Last Chance to See: The Future's not What it Used to Be at Chapter Gallery Cardiff

By Ben Miller | 01 November 2012
A photo of a sculpture of a small boy resting his head on a pink creature on a bench
Patricia Piccinini, The Long Awaited (2008). Silicone, fiberglass, human hair, leather, plywood, clothing
Exhibition Review: The Future's not What it Used to Be, Chapter Gallery, Cardiff, until November 4 2012

The ten artists taking part in The Future’s not What it Used to Be have been given the remit of exploring past, present and future. But that premise is frequently obscured by pure creepiness in a show which packs a compelling punch.

For starters, Patricia Piccinini has sculpted what appears to be a cross between an elderly mermaid and Jabba the Hutt, with nipples, a single foot in the shape of a tail and a straggle of white hair on its head.

A child made of silicone and fibreglass, dressed in plain clothes, rests his head on the creature’s shoulder, both of them dozing on a brown bench while a train station-style clock claps as its minutes turn.

A photo of a recreation of a wooden school in the Amazon, placed in a gallery setting
Marjetica Potrc, Acre: Rural School (2012). Building materials, energy and communication infrastructure© Courtesy Marjetica Potrc / Galerie Nordenhake
Building on the unsettling sensation, Monika Sosnowska has made 23 angular black “icebergs”, pulling and pushing the eyes to their random-yet-perfect points, corners and angles.

Children mill around them, intrigued by the spatial playground. But the three-minute digital video in the darkened corner which follows, made by the macabre hand of Piccinini again, is not advised for young eyes.

A child lies asleep on a soft cream carpet in an apparently empty urban house. A guitar plucks menacingly as a series of faceless hairy creatures approach her at the speed of geriatric rabbits.

As they surround her, globular, tongue-like organisms worm out of holes opening in their monkeyish fur. With an imagination as brilliantly warped as this, the Australian hyperrealist could be Ron Mueck’s creative twin.

The final room dwarfs you with a faithful model of a rural school in a remote Amazonian area, recreated in robust lines of bare or white wood under a black and red roof held up by green planks.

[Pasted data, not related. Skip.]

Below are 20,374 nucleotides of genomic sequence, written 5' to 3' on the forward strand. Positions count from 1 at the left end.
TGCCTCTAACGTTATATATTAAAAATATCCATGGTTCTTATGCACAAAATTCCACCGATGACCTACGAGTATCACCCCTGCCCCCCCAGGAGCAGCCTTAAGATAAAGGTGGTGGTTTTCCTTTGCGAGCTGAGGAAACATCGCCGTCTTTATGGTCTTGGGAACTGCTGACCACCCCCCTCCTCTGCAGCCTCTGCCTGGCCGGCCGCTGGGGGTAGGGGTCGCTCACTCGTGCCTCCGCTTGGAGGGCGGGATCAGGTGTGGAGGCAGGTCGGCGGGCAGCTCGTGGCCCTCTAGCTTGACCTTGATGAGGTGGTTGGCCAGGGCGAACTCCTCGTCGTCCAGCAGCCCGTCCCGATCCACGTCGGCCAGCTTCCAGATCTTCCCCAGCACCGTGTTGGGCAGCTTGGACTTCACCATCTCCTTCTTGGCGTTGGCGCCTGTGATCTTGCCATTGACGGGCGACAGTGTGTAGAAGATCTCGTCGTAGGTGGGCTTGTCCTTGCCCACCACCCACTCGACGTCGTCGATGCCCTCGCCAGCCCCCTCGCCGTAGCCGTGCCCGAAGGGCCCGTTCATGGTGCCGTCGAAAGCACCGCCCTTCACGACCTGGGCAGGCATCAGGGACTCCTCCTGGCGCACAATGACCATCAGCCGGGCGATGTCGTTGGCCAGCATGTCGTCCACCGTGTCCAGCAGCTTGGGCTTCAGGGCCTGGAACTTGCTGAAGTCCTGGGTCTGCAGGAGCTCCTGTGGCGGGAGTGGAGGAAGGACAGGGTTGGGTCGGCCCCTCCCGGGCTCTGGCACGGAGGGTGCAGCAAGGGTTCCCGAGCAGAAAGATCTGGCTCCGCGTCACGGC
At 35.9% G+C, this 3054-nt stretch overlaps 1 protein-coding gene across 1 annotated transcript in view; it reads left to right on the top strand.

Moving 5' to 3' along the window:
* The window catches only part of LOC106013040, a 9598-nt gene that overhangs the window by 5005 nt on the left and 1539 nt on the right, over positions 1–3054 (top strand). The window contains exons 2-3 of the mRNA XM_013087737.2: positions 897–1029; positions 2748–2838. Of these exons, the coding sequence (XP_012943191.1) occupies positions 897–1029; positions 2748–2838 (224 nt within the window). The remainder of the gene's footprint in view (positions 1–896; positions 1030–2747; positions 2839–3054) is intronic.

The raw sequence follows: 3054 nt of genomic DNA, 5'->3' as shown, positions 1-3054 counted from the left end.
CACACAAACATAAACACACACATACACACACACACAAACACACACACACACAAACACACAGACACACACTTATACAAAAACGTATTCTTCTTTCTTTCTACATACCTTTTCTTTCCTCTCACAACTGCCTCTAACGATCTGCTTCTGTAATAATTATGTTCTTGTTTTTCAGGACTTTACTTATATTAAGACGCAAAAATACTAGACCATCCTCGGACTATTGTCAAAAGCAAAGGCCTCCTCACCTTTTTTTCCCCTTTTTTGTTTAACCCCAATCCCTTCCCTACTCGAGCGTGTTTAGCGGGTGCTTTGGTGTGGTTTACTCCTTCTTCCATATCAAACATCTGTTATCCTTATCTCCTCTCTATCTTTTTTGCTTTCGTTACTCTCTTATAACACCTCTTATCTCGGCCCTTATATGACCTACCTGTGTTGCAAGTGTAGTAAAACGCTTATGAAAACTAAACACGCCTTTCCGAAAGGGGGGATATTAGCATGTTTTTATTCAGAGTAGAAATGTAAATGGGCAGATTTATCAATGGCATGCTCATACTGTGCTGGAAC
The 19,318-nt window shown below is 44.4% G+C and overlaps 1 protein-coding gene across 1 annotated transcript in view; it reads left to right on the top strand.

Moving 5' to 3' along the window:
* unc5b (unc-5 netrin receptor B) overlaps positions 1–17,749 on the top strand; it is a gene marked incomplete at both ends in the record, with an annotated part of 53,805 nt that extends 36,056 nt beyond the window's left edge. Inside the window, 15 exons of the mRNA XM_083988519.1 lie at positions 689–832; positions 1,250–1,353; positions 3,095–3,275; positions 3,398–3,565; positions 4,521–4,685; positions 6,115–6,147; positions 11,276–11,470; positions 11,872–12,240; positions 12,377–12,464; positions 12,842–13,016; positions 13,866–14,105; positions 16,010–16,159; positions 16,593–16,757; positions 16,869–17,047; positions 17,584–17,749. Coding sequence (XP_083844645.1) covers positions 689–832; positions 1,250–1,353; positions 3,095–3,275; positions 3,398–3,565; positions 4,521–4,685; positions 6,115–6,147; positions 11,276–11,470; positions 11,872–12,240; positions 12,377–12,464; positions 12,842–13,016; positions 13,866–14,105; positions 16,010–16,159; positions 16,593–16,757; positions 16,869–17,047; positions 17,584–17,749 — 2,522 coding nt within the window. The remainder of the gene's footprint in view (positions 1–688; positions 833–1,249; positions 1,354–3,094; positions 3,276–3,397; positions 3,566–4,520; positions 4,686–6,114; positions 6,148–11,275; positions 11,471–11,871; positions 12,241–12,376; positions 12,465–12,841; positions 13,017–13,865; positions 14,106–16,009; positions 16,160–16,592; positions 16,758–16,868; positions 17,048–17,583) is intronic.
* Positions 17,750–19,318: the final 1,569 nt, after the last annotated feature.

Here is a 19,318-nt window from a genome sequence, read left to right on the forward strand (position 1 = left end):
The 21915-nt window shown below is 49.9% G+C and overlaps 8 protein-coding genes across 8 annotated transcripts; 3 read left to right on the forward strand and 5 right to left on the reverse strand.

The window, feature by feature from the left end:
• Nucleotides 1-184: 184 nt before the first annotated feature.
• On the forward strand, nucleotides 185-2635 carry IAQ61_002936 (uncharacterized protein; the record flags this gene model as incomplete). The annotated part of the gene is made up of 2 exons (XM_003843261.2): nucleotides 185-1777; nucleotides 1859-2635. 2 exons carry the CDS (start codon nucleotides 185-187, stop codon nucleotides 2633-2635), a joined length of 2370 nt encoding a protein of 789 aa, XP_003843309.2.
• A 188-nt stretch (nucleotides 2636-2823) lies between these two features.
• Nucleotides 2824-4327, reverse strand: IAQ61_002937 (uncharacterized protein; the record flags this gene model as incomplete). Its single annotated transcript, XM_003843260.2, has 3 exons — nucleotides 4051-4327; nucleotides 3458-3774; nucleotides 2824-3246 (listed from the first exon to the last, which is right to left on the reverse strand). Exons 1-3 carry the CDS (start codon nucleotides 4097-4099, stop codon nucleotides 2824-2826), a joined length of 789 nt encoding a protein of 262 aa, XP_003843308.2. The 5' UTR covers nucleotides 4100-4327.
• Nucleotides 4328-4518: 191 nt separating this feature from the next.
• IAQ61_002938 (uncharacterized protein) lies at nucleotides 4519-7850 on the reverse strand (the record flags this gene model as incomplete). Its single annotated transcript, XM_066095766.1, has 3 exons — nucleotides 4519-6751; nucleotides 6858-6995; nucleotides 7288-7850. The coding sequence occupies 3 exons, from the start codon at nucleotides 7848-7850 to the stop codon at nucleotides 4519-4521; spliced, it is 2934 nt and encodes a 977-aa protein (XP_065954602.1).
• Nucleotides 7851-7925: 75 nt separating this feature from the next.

It doubles as an impressive work of architecture by Slovenian artist Marjetica Potrč, who studied a primary school built in the forests. The simplicity and stark contrast to western buildings summons some of the themes of sustainability Potrč has spent much of her career pursuing.

A towering finale to a dextrous display, this striking structure demands to be circled again and again.

  • Open 12pm-6pm (8pm Thursday-Saturday, closed Monday). Admission free. Follow the gallery on Twitter @chaptergallery.

More pictures:

A photo of a large simple clock showing numbers in white against black within white
Darren Almond, Clock (1997). Edition 10/10. Perspex, infra-red, sound stores and electric motor© Courtesy Darren Almond / White Cube. Photo: Phil Babot

A photo of the words the end of living and the beginning of survival in black ink
Vernon Ah Kee, theendoflivingisthebeginningofsurvival (2012). Lightbox installation© Courtesy Vernon Ah Kee
A photo of a large brown brick art gallery with the words the end of living on the outside
© Courtesy Vernon Ah Kee / Chapter. Photo: Phil Babot
A photo of a series of black iceberg-like sculptures made of aluminium on a gallery floor
Monika Sosnowska, Untitled (2006). Installation© Courtesy Monika Sosnowska / Chapter. Photo: Phil Babot
A photo of a sculpture of a small boy made of plaster sitting on a bench with a sea creature
Patricia Piccinini, The Long Awaited (2008). Silicone, fibre glass, human hair, leather, plywood, clothing© Courtesy private lender

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